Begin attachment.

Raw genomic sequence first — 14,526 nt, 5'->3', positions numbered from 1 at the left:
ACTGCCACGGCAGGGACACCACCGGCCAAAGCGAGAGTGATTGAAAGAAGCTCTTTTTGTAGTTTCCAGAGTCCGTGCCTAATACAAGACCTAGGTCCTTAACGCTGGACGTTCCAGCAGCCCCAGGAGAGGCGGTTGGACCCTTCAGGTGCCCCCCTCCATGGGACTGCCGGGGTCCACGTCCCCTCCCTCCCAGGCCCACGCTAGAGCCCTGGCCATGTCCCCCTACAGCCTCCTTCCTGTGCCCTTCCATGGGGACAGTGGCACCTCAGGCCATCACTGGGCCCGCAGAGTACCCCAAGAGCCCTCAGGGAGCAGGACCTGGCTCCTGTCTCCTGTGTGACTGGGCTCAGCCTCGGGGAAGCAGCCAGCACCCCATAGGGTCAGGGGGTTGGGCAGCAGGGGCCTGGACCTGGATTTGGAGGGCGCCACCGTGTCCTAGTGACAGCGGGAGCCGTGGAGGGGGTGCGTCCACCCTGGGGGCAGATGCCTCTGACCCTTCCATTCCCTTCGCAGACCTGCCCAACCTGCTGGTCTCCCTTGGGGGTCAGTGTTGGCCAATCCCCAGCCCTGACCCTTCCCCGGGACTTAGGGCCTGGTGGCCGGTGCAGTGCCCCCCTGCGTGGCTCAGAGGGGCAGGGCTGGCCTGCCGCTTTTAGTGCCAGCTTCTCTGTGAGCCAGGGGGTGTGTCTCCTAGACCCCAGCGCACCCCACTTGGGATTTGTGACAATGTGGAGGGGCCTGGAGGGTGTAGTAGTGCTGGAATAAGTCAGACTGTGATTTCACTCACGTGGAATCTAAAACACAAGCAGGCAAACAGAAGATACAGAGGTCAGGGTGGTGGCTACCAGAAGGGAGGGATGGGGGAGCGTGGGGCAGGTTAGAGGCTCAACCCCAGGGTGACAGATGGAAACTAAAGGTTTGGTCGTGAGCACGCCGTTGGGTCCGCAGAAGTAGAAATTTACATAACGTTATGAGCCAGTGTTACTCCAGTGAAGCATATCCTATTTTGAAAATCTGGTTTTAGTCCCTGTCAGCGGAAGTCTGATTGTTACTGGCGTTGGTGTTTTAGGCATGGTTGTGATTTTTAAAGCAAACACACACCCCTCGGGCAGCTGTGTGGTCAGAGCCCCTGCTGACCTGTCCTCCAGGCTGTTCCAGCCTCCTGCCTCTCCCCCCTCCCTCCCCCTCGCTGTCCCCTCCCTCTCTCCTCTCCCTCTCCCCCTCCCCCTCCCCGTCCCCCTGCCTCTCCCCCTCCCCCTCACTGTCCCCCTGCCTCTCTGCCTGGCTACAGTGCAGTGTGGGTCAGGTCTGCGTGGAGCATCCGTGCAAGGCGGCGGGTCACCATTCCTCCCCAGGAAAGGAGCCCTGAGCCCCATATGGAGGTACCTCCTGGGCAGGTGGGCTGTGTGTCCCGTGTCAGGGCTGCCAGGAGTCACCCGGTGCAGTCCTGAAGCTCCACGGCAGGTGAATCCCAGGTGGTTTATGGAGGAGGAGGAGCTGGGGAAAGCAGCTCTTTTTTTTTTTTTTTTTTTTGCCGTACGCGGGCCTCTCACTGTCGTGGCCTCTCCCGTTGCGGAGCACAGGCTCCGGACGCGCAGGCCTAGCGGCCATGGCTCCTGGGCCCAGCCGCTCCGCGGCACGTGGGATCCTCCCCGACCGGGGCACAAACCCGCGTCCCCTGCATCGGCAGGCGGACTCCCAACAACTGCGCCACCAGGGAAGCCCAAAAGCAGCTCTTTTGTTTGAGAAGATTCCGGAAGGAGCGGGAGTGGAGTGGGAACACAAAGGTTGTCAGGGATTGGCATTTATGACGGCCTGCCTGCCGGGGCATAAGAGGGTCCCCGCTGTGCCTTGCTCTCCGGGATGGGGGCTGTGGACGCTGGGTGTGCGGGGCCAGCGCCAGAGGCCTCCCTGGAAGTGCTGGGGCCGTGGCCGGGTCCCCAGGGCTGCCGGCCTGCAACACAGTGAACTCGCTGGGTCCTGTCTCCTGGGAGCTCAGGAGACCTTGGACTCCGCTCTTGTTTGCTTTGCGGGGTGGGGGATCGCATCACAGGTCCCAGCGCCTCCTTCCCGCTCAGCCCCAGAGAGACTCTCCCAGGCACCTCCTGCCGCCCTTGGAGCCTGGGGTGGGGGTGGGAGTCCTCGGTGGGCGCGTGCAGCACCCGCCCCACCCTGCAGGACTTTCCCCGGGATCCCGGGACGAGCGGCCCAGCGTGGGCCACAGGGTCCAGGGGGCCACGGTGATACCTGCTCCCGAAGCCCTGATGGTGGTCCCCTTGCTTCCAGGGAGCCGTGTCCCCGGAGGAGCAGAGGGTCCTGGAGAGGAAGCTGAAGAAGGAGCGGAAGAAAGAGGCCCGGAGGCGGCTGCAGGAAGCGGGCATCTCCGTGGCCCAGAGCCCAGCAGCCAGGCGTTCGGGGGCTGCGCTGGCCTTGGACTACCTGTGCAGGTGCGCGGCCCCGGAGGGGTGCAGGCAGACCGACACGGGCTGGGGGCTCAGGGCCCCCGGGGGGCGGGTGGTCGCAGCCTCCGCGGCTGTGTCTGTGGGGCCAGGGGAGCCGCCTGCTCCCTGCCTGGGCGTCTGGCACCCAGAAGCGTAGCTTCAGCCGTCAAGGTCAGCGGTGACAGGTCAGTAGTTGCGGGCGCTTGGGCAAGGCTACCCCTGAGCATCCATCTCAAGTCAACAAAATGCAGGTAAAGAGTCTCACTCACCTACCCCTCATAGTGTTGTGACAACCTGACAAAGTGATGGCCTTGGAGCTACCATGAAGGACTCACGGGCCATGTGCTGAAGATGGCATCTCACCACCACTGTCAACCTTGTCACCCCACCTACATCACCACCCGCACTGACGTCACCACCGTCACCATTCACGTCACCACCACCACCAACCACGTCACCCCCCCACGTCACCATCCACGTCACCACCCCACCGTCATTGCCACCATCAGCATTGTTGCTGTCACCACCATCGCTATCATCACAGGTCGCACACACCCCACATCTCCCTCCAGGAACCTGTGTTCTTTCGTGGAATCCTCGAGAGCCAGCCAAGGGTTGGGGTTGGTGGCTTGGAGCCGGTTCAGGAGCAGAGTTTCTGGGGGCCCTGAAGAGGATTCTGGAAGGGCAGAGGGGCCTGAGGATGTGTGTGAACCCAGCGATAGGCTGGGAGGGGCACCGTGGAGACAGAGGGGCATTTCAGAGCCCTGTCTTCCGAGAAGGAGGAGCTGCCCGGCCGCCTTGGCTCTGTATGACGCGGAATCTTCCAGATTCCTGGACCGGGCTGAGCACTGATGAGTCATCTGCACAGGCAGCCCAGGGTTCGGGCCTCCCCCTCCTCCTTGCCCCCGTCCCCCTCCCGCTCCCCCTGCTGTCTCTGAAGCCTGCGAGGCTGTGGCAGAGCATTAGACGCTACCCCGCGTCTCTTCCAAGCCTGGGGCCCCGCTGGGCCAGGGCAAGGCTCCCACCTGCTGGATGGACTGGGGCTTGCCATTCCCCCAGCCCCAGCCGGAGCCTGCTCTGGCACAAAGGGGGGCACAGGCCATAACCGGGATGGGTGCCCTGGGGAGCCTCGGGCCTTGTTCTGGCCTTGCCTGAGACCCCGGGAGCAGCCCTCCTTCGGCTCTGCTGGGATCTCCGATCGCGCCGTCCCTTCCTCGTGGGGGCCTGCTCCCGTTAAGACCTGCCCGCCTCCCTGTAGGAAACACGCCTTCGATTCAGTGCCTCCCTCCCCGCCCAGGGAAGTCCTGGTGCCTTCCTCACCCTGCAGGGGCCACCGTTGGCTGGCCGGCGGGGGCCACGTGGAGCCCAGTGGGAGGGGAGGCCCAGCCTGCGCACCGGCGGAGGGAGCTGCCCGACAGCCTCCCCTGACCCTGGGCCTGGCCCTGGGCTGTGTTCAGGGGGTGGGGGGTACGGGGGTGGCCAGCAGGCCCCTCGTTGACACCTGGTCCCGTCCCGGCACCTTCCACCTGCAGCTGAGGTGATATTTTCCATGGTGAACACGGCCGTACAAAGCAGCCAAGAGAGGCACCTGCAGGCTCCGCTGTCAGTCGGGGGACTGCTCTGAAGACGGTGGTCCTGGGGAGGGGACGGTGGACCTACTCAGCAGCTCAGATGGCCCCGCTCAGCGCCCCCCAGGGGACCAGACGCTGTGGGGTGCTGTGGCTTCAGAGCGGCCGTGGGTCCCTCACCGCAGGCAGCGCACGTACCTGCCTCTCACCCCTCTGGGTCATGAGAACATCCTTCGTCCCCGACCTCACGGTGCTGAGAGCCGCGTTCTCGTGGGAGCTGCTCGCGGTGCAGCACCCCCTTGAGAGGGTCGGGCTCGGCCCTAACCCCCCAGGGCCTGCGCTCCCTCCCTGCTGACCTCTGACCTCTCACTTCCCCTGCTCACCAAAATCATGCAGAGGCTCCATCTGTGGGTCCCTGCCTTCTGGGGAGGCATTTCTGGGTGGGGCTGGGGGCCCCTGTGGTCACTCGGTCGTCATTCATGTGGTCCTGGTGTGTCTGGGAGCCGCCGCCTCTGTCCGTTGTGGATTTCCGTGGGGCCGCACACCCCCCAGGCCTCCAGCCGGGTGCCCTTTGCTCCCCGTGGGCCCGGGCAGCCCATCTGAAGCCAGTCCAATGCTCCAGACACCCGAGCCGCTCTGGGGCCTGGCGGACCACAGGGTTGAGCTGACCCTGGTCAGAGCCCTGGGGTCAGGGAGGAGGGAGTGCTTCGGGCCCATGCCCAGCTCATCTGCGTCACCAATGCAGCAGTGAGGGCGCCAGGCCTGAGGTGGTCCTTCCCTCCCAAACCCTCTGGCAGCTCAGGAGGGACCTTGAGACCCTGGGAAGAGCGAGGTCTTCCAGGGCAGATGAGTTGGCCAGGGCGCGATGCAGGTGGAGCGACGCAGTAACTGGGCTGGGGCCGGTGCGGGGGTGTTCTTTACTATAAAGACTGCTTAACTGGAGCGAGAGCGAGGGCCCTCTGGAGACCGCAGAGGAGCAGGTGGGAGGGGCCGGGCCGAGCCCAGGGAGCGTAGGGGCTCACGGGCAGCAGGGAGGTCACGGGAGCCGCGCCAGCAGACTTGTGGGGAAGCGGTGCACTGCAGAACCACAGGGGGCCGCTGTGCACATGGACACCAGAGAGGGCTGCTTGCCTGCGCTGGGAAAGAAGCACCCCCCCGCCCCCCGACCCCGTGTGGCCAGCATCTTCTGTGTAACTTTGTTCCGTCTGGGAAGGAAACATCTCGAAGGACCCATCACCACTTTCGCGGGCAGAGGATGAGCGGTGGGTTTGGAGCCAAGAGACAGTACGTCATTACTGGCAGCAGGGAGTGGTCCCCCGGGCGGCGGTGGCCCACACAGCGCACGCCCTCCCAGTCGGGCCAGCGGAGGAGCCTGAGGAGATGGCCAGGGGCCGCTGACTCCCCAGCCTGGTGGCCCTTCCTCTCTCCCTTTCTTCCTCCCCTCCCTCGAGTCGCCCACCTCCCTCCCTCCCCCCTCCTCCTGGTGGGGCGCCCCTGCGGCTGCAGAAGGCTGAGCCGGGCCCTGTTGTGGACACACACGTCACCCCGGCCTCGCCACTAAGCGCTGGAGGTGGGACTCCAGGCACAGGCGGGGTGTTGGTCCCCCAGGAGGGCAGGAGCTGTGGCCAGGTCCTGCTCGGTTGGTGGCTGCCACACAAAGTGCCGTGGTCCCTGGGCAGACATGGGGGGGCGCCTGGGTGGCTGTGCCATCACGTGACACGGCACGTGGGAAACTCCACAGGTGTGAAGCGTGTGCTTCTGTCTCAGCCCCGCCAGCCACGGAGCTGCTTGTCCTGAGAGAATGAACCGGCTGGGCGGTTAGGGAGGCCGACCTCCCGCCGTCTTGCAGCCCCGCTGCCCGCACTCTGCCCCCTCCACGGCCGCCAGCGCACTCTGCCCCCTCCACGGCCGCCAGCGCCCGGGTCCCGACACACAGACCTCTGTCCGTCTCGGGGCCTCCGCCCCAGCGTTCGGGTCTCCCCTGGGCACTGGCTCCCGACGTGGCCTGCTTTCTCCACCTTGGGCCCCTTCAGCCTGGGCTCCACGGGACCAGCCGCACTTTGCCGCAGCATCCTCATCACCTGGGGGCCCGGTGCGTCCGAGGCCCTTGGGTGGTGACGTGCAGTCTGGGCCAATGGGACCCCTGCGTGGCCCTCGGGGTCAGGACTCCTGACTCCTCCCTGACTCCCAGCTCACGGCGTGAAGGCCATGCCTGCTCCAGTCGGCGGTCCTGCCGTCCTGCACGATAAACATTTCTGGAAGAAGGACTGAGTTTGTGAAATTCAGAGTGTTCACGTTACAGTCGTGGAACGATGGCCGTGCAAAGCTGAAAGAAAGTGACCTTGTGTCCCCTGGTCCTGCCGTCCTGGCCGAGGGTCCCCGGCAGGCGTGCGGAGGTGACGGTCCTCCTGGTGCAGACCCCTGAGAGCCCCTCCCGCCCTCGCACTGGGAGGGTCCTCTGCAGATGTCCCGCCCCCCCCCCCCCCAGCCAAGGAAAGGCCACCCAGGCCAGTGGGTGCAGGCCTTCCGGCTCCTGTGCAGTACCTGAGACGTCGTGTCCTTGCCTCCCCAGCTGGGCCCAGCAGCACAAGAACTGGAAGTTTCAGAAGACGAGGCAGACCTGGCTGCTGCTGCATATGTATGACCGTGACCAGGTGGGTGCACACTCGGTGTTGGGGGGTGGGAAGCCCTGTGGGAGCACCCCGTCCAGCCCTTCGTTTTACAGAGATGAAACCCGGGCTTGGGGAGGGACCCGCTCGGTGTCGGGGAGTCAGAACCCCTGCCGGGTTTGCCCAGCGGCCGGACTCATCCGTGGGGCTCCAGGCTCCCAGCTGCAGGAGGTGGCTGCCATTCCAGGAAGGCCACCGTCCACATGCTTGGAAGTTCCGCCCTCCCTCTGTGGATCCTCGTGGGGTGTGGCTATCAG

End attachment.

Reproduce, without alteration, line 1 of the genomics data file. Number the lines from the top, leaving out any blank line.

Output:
Raw genomic sequence first — 14,526 nt, 5'->3', positions numbered from 1 at the left: